Dr. Benjamin B. Dunlap
President, Wofford College
This editorial first appeared in The Charlotte Observer on August 13, 2000.
Word of Sandor Teszler's death last month in Spartanburg brought back a wave of memories, including one that took place in a classroom five or six years ago. He was then a youthful 92.
We were screening the opening scene of Ingmar Bergman's "The Seventh Seal," in which a knight returned from the Crusades slumps wearily on a rocky Scandinavian shore. At that moment, a black-clad Death appears in classic theatrical guise, holding out his cloak to envelope the knight.
A tremulous Hungarian accent broke the heavy silence. "Uh-oh," it said, "this doesn't look so good."
But Mr. Teszler needn't have worried. He was still good for a number of years at that point, years full of the kindness and generosity that had marked his life for virtually all of the 20th century.
He'd been born in the old Austro-Hungarian empire, ostracized from childhood not so much because he was a Jew as because he was afflicted with club feet, requiring many painful operations.
From an early age he loved music, especially opera, and later in life would befriend his fellow exile, the composer Bela Bartok.
Extremely successful in the textile business, Teszler supposed his contributions to society would protect him from the Nazis. He was wrong, almost fatally so, for he and his wife and two sons were taken to a death house on the Danube, where victims were systematically beaten to death.
Midway through the beating, one of his sons pointed to the poison capsule each of them bore in a locket about his neck. "Is it time to take the pill now, Papa?" he asked.
Inexplicably, one of their tormentors leaned down to whisper in Teszler's ear, "Don't take the capsule. Help is on the way."
Shortly afterwards, the family was rescued by an official from the Swiss embassy and taken to safety.
In Bergman's film, the knight stalls for time by challenging Death to a game of chess. If he wins, the knight will be spared. But the knight knows better than that. He merely seeks a reprieve that will allow him to commit a meaningful act.
Teszler's life had been full of meaningful acts. But after coming to this country and making another fortune, he set about improving the lives of everyone he met.
In the aftermath of the Brown versus Board of Education desegregation ruling -at about the time Ingmar Bergman was making his movie - Teszler noted the escalating rhetoric around him.
"I have heard this talk before," he said. And, with a combination of shrewdness and saintliness worthy of Gandhi, he decided be the first in this region to integrate the work force in his mills.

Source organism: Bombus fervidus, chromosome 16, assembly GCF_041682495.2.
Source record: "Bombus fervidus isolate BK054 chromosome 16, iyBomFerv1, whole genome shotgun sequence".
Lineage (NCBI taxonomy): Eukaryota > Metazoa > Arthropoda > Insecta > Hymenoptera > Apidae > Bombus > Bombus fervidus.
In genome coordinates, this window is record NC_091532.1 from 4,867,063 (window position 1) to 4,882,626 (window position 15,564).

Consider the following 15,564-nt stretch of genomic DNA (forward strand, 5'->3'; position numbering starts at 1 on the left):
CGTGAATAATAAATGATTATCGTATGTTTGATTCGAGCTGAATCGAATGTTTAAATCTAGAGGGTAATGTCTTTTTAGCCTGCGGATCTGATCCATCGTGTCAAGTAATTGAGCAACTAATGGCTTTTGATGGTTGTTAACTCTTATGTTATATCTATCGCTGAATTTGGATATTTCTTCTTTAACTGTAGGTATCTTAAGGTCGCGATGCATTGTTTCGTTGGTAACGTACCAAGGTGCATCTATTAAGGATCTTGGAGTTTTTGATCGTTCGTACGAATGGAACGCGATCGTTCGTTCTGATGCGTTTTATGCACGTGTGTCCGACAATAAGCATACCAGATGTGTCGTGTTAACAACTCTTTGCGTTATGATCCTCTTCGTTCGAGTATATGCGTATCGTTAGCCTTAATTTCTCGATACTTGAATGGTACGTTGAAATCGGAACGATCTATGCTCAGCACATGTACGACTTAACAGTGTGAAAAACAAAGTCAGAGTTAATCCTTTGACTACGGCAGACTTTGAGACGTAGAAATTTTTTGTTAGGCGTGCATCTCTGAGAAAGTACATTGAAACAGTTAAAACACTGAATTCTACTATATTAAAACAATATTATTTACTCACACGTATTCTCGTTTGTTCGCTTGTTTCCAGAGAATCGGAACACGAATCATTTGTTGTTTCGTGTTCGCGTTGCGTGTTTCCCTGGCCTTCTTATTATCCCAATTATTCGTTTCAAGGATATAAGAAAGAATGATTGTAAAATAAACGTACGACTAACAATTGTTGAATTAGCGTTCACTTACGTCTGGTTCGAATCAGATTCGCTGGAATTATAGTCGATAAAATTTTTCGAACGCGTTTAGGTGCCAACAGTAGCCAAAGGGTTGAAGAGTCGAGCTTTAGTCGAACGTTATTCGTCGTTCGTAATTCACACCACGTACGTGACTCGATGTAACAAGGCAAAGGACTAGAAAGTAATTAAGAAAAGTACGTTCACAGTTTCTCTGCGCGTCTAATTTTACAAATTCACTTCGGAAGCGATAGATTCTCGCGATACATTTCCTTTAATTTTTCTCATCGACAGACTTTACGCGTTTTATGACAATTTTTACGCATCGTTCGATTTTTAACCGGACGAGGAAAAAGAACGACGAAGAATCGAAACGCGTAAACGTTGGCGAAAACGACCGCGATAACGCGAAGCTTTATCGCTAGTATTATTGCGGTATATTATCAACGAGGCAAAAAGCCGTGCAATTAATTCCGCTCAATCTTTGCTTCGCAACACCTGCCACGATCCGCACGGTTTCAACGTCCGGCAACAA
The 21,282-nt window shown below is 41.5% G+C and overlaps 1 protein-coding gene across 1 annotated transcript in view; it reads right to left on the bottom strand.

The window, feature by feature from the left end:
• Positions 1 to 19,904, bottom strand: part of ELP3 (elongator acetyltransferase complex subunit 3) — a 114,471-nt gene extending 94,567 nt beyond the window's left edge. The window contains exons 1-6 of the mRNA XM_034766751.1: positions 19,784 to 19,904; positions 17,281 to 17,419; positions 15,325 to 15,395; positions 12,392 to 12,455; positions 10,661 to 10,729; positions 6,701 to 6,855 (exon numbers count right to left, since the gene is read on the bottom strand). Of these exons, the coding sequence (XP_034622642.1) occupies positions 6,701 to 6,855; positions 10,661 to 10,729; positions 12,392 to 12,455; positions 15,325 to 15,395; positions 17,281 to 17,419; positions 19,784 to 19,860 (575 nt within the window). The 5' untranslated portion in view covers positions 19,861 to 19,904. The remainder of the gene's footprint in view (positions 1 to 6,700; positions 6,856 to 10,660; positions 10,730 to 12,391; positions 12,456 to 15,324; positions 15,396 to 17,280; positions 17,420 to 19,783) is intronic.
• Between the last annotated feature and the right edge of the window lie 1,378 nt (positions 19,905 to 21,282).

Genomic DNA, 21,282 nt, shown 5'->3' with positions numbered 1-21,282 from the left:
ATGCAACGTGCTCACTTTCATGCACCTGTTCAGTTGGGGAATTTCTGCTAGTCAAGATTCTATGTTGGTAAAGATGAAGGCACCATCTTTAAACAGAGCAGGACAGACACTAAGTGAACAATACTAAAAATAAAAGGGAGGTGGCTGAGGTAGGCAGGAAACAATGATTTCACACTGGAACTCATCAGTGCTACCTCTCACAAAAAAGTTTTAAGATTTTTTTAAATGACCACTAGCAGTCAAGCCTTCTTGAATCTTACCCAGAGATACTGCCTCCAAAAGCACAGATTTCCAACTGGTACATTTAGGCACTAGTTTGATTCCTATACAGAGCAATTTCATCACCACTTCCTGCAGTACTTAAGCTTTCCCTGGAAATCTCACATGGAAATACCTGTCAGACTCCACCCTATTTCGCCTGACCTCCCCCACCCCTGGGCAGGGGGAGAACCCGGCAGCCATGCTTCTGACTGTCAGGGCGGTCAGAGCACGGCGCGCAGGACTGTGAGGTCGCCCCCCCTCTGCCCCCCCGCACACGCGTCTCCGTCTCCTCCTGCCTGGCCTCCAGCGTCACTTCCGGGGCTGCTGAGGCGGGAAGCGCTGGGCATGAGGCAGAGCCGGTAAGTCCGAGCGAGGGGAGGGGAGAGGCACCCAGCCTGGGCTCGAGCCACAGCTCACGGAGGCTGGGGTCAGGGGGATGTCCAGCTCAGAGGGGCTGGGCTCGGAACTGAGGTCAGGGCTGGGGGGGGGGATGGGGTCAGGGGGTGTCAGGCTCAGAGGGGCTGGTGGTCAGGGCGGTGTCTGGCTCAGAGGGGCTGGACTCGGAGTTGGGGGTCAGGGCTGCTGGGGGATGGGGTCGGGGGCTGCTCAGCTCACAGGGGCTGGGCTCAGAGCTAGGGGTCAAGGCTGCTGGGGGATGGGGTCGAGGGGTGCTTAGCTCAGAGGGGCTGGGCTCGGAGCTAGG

Setting up heavy equipment in an unused high school gym, he took a group of workers for a prospective mill in King's Mountain, N.C. to live there on the premises while learning the new operation. Half were white and half were black.
After an initial tour of this temporary facility, he asked if there were any questions. Following an uneasy silence, one of the white workers raised his hand and said he was puzzled to find there was only one dormitory and one shower room.
"That is correct," Mr. Teszler answered. "You are being paid considerably more than other textile workers in this region, and this is how we do things. Are there any other questions?"
"I guess not," the worker said.
Some weeks later, when the new mill opened, workers of both races were greeted by a group black and white foremen standing shoulder to shoulder.
"Are there any questions?" a black foreman asked. After some shuffling about, one of the white workers raised his hand.
"Let me get this straight," he queried. "Is this plant integrated?"
One of the white foremen stepped forward - the same man who'd asked a similar question some weeks earlier.
"That is correct," he said. "You're being paid a lot more than other textile workers in this region and this is how we do things. Any other questions?"
There were none.
For Teszler, such episodes served to confirm his faith that people are fundamentally good. And, in the company of this man with such persuasive cause for thinking otherwise, people did tend to discover their better selves.
In the last decade of his life, Sandor Teszler graced the campus of Wofford College, attending so many classes that the faculty, acknowledging a wisdom and experience greater than their own, honored themselves by making him an honorary professor.
To hundreds of Wofford students he was simply "Opi," Hungarian for grandfather.
The college library bears his name.
In the movie as in life, Death prevails in the end. But it doesn't win. Bergman's knight was a disillusioned Christian seeking some evidence for the existence of God in the human capacity for goodness.
Even his own determined act of charity leaves him somewhat unconvinced. Had he met Sandor Teszler, he would have had no doubt.